In young women with prepubertal POI, sex steroid replacement is necessary to achieve complete secondary sexual characteristics, adequate growth, optimal bone mineral density, and sufficient uterine development for future reproduction [5]. The recommended age for the beginning of oestrogen therapy is approximately 12-13 years [1]. According to the physiology of puberty, in which the oestrogen concentration is gradually increasing, HRT should be started from very low doses (6.25 µg/day via patch; 0.25 mg/day orally) [4]. Various types of oestrogen can be used in the induction of puberty: oral ethinylestradiol, micronised oestradiol, and transdermal 17-oestradiol. The preferred therapeutic option is transdermal 17-oestradiol, providing a profile of concentration most similar to physiological levels of oestradiol in the blood serum. Oestrogen doses should be increased every 6-12 months, over a period of 2-3 years, up to the doses used in adult women with POI (50-100 µg/day via patch or 1-2 mg/day orally). After 2-3 years of oestrogen therapy or when breakthrough bleeding occurs, progestogen should be added for endometrial protection, regular withdrawal bleeding, and normal breast and uterine development. The recommended progestogens are: micronised progesterone (100-200 mg/day) or dydrogesterone (5-10 mg/day) for 12-14 days of the cycle [1].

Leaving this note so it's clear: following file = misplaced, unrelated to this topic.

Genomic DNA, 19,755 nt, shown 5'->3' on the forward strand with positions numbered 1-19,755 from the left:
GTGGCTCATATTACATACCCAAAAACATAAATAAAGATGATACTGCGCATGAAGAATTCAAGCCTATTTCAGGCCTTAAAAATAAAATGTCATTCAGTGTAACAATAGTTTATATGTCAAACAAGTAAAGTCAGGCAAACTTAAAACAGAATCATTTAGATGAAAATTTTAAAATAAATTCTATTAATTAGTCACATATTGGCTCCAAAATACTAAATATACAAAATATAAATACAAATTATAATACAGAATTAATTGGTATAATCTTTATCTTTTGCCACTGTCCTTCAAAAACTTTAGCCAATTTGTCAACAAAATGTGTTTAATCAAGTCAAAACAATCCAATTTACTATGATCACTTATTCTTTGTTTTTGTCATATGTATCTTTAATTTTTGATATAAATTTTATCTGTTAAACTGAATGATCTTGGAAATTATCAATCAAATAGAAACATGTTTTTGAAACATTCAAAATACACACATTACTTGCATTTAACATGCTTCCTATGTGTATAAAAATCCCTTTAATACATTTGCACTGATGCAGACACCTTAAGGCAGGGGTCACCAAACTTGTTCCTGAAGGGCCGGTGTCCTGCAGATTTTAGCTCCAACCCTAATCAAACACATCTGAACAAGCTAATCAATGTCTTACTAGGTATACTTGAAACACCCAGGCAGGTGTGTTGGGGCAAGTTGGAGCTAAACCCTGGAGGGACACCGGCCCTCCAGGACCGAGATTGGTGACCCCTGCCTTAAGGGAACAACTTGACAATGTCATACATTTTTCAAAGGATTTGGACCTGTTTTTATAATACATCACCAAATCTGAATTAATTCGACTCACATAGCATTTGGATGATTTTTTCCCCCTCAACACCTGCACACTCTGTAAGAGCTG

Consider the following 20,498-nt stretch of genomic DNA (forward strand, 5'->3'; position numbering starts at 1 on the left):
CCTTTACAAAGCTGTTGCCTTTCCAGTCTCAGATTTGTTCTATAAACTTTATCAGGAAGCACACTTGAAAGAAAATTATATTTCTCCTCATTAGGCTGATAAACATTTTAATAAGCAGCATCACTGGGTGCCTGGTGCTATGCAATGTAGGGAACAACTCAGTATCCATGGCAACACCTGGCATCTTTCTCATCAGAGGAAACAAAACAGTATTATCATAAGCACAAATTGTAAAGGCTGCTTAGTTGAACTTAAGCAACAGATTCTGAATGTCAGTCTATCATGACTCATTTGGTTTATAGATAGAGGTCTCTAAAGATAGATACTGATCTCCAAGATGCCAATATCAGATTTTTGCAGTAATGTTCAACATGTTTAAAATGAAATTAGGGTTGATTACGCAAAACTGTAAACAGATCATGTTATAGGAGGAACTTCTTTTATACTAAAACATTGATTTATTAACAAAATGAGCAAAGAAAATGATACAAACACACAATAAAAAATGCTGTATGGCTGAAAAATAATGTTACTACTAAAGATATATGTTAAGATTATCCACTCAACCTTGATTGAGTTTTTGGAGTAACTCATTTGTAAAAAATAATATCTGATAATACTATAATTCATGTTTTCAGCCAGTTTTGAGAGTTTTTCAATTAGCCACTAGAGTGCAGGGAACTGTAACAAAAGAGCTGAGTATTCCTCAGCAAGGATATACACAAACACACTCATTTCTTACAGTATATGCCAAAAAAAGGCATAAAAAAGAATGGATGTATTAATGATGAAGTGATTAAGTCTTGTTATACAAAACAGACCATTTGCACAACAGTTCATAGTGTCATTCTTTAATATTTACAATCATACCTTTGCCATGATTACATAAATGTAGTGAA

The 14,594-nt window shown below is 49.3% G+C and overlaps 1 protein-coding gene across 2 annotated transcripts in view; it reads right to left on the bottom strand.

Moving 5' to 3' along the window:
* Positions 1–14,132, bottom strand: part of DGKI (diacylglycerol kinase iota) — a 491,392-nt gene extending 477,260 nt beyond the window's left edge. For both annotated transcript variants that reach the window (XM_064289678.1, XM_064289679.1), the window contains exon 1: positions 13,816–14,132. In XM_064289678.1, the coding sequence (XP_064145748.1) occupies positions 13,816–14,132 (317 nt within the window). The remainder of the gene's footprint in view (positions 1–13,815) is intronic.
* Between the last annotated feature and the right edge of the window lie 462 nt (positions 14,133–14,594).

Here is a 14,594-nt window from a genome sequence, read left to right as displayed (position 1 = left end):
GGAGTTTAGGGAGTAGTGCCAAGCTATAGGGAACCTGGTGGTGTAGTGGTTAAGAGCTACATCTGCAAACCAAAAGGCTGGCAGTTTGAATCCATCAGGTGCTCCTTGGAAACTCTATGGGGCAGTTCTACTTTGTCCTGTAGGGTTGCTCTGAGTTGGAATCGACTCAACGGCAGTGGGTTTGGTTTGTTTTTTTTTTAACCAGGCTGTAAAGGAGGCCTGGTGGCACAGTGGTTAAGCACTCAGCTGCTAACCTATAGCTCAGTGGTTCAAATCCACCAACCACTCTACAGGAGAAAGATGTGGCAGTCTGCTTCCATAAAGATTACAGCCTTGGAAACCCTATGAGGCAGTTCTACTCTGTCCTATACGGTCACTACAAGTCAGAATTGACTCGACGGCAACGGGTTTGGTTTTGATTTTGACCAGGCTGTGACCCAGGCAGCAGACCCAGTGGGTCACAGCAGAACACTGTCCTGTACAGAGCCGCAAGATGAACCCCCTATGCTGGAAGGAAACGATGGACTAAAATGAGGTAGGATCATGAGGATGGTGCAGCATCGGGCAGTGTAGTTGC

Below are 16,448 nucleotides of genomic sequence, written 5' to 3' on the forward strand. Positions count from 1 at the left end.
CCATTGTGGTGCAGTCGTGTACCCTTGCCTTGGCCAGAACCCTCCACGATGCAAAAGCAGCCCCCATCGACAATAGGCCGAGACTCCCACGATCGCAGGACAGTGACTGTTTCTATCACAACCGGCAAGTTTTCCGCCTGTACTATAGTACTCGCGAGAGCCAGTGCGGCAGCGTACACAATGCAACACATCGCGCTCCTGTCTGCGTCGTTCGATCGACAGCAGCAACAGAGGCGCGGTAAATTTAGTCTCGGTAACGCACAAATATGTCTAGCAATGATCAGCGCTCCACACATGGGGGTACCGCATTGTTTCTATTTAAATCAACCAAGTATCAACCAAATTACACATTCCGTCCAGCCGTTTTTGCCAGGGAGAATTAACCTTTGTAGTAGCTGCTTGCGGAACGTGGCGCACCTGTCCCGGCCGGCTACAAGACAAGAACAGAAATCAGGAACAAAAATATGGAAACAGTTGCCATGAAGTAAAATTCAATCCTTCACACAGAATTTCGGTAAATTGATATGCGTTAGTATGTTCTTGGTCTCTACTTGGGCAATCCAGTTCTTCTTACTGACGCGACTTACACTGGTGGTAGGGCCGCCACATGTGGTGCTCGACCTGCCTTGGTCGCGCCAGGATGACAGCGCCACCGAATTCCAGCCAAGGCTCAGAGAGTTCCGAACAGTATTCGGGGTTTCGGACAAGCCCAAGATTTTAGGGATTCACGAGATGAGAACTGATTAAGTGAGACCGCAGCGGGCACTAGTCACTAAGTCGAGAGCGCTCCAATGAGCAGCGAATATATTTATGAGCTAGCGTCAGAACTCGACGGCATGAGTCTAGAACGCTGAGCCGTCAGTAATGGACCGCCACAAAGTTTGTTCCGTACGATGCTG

Bone health consequences

One of the long-term consequences of POI is loss of bone mineral density (BMD) and increased risk of fractures, which is associated with the lack of protective effect of oestrogens on the bone [6]. The BMD loss after menopause is associated with bone remodelling [7]. There is significant reduction of BMD in the lumbar spine and femur in patients with POI [4]. Sex steroid replacement therapy restores bone density in young patients with ovarian function depletion [3]. The results of the study by Bachelot et al. revealed significant reduction in femur BMD and an increased incidence of osteopaenia and osteoporosis in the group of women with POI, who discontinued HRT after one year of treatment, compared to women who continued it for at least five years [8]. Treatment with transdermal oestradiol and vaginal progesterone has a more beneficial effect on the bone mass in the lumbar spine than standard HTM [9]. 1200 mg of calcium and 800-1000 IU of vitamin D per day is recommended in addition to hormonal replacement in women with POI [10].